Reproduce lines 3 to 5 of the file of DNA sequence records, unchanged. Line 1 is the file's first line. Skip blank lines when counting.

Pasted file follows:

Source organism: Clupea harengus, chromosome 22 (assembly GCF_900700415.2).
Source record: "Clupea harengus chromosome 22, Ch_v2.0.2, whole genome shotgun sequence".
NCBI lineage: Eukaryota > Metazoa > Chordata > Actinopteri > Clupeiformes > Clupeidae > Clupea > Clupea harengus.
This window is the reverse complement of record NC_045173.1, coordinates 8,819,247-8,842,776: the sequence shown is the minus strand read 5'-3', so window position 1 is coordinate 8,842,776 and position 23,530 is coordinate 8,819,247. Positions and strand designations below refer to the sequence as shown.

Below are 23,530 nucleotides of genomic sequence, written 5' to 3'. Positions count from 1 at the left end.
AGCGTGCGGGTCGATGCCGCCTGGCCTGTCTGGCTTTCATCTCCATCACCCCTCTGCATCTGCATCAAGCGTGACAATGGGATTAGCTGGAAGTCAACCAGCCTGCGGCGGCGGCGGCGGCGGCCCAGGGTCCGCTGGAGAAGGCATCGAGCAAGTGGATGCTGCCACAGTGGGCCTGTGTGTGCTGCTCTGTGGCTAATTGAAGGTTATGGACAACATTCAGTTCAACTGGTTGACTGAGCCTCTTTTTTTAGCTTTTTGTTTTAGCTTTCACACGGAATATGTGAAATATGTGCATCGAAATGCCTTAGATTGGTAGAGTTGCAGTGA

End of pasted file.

NCBI lineage: Eukaryota > Metazoa > Chordata > Actinopteri > Clupeiformes > Clupeidae > Clupea > Clupea harengus.
This window is the reverse complement of record NC_045173.1, coordinates 8,819,247-8,842,776: the sequence shown is the minus strand read 5'-3', so window position 1 is coordinate 8,842,776 and position 23,530 is coordinate 8,819,247. Positions and strand designations below refer to the sequence as shown.

Below are 23,530 nucleotides of genomic sequence, written 5' to 3'. Positions count from 1 at the left end.